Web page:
Published on: 12 November 2012 in The Industry
Industry unites to put sustainability firmly on the agenda
Reading time: 5 minutes and 7 seconds
Figures from some of the UK’s most high-profile creative organisations gathered at BAFTA today, to discuss and discover the progress being made in creating a more sustainable industry for the film, television and video games sector.
Hosted by Alistair McGowan, the second Greening the Screen event took place on 12th November, around two years after the first. According to McGowan, the attendance had risen considerably since last time, but given the calibre of speakers, that was perhaps not so surprising.
After sharing his own encounters with on-set wastefulness, and how this had led to his involvement with this initiative, McGowan handed over to Kevin Price, BAFTA’s Chief Operating Officer. Price informed the auditorium of the success of ALBERT, a free-to-use Carbon Calculator (http://www.bafta.org/about/sustainability/albert/) which has had over 800 users already. BAFTA now plans to roll ALBERT out across Europe, and is currently working on a multi-lingual version. They are also in discussions with the US film industry about working together on meeting the sustainability challenge, Price said.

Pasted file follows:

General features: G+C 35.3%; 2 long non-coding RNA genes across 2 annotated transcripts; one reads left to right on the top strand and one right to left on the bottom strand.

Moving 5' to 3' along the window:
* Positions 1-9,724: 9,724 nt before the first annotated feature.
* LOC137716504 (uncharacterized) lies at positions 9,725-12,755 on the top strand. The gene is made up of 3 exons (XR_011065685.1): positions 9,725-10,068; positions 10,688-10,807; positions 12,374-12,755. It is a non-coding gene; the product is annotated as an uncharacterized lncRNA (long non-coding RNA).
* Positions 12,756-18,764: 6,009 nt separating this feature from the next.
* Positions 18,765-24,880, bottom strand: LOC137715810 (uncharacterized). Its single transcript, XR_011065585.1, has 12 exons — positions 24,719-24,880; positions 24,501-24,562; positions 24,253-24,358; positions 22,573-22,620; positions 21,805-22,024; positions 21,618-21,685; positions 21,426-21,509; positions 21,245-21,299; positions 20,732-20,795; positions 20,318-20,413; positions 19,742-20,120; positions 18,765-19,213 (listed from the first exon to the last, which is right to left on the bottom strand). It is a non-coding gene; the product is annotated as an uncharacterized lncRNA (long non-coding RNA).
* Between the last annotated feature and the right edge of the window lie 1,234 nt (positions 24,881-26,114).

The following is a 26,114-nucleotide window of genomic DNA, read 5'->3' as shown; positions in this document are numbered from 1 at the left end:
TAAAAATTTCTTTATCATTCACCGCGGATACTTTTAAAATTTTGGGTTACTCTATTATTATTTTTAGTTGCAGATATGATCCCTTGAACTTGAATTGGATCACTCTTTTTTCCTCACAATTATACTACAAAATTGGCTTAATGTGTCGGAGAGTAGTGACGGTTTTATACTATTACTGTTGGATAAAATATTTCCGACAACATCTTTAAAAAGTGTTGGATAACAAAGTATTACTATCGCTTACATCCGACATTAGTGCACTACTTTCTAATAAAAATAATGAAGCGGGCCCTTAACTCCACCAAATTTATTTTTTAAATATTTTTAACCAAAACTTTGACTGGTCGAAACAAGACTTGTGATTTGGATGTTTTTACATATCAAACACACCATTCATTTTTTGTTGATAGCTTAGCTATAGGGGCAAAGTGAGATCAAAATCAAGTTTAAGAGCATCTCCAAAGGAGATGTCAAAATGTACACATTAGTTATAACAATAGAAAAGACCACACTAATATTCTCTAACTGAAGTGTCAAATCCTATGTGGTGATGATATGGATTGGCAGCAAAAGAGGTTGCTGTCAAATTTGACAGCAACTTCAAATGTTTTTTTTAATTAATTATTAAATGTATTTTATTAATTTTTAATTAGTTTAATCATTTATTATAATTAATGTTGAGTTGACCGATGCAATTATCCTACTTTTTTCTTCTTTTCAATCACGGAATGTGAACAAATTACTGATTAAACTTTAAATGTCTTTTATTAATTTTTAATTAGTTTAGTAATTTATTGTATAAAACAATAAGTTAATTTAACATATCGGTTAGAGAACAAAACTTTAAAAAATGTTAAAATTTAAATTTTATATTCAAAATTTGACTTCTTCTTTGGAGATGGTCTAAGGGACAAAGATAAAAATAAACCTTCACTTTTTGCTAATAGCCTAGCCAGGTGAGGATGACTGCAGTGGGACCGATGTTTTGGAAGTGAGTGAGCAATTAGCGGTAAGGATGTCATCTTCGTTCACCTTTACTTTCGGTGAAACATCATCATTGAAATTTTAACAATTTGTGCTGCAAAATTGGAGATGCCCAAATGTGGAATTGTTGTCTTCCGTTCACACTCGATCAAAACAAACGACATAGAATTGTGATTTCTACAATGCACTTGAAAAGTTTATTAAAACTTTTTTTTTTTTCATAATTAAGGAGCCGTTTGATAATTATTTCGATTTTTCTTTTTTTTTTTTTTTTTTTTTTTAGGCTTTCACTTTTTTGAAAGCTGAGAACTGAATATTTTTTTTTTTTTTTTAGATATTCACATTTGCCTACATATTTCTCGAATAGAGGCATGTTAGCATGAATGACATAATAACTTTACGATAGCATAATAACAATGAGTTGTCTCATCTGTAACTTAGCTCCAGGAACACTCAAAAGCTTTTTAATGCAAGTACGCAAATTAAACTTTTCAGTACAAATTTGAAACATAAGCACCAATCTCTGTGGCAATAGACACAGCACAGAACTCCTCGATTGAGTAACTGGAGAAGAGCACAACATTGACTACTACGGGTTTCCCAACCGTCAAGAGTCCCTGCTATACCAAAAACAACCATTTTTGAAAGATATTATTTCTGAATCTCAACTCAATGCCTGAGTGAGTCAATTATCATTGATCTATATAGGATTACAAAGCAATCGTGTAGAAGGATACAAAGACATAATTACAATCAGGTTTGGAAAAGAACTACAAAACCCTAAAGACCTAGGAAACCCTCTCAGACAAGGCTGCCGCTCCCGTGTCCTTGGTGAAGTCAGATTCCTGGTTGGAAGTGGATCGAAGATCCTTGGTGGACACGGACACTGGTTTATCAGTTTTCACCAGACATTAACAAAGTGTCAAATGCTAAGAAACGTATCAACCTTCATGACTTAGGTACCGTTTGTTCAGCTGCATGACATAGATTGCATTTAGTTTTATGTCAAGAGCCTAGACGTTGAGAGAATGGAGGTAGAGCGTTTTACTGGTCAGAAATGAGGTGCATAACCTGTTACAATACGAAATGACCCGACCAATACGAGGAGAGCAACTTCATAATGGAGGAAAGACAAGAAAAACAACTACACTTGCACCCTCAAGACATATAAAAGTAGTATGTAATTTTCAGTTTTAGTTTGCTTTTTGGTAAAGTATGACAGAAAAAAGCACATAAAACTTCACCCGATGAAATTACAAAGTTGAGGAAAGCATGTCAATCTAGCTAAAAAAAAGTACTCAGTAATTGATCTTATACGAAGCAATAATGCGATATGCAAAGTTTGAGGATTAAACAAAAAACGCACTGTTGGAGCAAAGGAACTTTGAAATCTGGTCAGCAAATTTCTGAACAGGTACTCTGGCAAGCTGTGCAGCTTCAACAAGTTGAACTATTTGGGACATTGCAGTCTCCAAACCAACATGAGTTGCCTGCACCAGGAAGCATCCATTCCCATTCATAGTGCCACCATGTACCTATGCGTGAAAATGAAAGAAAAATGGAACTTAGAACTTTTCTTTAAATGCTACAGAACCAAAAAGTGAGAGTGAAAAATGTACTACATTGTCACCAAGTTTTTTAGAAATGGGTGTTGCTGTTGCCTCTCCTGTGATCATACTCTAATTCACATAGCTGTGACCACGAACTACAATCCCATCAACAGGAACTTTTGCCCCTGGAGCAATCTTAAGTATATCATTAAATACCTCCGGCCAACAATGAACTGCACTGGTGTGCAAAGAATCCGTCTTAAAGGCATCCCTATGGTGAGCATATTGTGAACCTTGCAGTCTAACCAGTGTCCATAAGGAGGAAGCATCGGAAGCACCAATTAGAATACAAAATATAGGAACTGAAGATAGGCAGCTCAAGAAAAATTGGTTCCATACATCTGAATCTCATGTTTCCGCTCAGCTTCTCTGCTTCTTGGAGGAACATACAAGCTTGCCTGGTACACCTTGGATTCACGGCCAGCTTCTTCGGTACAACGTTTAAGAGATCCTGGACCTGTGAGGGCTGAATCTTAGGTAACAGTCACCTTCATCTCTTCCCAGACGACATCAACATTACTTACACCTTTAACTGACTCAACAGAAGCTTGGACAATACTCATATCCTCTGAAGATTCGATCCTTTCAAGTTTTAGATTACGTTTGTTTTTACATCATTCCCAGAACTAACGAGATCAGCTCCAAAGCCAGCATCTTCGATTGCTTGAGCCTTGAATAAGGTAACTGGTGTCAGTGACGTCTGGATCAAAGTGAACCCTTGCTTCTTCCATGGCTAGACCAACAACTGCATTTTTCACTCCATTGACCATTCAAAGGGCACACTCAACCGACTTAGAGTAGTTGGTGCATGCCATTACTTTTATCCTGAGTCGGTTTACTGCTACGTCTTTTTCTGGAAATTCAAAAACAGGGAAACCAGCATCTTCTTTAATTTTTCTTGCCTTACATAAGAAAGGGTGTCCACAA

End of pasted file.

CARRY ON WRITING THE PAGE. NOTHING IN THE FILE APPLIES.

Next up was Tim Cagney, Deputy CEO at the BFI. Cagney’s speech began with a sobering fact: for the past 327 months, the temperature of the entire globe exceeded the 20th century average. A startling statistic, and one which, when coupled with recent events in New York, left little doubt that climate change was now a reality. Cagney also spoke about the impact of the film industry on the environment: according to BFI research, the screen production industry in London produces around 125,000 tonnes of carbon emissions each year.
Fortunately, help is now at hand for reducing that figure. BS 8909, launched by BFI CEO Amanda Nevill last year at Cannes, is a British Standard for a sustainability management system in film. It provides a framework to help organisations and productions within the film industry achieve “360-degree sustainability”: according to Cagney, it allowed the BFI to reduce its emissions by 5% last year alone.